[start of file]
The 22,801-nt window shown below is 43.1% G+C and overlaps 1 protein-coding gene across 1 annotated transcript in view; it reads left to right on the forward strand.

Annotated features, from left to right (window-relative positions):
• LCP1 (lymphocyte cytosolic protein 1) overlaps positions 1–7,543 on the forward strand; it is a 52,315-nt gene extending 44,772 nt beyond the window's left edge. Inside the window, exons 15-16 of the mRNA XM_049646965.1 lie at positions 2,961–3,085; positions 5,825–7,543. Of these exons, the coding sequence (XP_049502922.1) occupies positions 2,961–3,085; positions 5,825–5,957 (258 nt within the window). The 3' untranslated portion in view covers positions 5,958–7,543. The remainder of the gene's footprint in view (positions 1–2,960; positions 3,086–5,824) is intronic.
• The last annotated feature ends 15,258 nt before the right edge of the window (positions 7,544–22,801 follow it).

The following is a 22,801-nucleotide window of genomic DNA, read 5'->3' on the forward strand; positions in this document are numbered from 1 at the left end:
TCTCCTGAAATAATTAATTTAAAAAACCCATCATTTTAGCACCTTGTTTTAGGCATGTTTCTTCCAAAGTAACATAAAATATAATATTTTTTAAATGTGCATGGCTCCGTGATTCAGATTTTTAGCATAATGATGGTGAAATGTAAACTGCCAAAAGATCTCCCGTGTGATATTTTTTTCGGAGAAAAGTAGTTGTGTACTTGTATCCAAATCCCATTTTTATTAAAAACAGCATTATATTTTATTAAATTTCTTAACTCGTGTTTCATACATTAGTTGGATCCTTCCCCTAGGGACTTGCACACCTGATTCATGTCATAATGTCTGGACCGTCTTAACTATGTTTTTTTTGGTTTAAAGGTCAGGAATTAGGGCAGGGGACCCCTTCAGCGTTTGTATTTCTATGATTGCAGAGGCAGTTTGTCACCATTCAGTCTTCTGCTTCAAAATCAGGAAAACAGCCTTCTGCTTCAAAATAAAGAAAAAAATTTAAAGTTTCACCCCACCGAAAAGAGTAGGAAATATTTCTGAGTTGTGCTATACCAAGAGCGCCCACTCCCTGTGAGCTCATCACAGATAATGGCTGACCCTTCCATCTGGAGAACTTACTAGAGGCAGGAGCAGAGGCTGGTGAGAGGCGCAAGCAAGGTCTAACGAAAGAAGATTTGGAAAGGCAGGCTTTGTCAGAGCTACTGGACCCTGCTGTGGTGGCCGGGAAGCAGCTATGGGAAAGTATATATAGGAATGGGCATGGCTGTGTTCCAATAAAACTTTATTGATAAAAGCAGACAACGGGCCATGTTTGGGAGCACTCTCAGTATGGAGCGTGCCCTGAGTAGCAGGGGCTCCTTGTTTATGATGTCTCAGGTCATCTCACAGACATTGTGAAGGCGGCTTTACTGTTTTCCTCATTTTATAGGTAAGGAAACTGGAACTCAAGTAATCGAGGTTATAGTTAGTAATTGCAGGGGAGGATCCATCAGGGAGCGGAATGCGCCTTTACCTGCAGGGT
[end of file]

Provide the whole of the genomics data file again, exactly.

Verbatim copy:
The 22,801-nt window shown below is 43.1% G+C and overlaps 1 protein-coding gene across 1 annotated transcript in view; it reads left to right on the forward strand.

Annotated features, from left to right (window-relative positions):
• LCP1 (lymphocyte cytosolic protein 1) overlaps positions 1–7,543 on the forward strand; it is a 52,315-nt gene extending 44,772 nt beyond the window's left edge. Inside the window, exons 15-16 of the mRNA XM_049646965.1 lie at positions 2,961–3,085; positions 5,825–7,543. Of these exons, the coding sequence (XP_049502922.1) occupies positions 2,961–3,085; positions 5,825–5,957 (258 nt within the window). The 3' untranslated portion in view covers positions 5,958–7,543. The remainder of the gene's footprint in view (positions 1–2,960; positions 3,086–5,824) is intronic.
• The last annotated feature ends 15,258 nt before the right edge of the window (positions 7,544–22,801 follow it).

The following is a 22,801-nucleotide window of genomic DNA, read 5'->3' on the forward strand; positions in this document are numbered from 1 at the left end:
TCTCCTGAAATAATTAATTTAAAAAACCCATCATTTTAGCACCTTGTTTTAGGCATGTTTCTTCCAAAGTAACATAAAATATAATATTTTTTAAATGTGCATGGCTCCGTGATTCAGATTTTTAGCATAATGATGGTGAAATGTAAACTGCCAAAAGATCTCCCGTGTGATATTTTTTTCGGAGAAAAGTAGTTGTGTACTTGTATCCAAATCCCATTTTTATTAAAAACAGCATTATATTTTATTAAATTTCTTAACTCGTGTTTCATACATTAGTTGGATCCTTCCCCTAGGGACTTGCACACCTGATTCATGTCATAATGTCTGGACCGTCTTAACTATGTTTTTTTTGGTTTAAAGGTCAGGAATTAGGGCAGGGGACCCCTTCAGCGTTTGTATTTCTATGATTGCAGAGGCAGTTTGTCACCATTCAGTCTTCTGCTTCAAAATCAGGAAAACAGCCTTCTGCTTCAAAATAAAGAAAAAAATTTAAAGTTTCACCCCACCGAAAAGAGTAGGAAATATTTCTGAGTTGTGCTATACCAAGAGCGCCCACTCCCTGTGAGCTCATCACAGATAATGGCTGACCCTTCCATCTGGAGAACTTACTAGAGGCAGGAGCAGAGGCTGGTGAGAGGCGCAAGCAAGGTCTAACGAAAGAAGATTTGGAAAGGCAGGCTTTGTCAGAGCTACTGGACCCTGCTGTGGTGGCCGGGAAGCAGCTATGGGAAAGTATATATAGGAATGGGCATGGCTGTGTTCCAATAAAACTTTATTGATAAAAGCAGACAACGGGCCATGTTTGGGAGCACTCTCAGTATGGAGCGTGCCCTGAGTAGCAGGGGCTCCTTGTTTATGATGTCTCAGGTCATCTCACAGACATTGTGAAGGCGGCTTTACTGTTTTCCTCATTTTATAGGTAAGGAAACTGGAACTCAAGTAATCGAGGTTATAGTTAGTAATTGCAGGGGAGGATCCATCAGGGAGCGGAATGCGCCTTTACCTGCAGGGT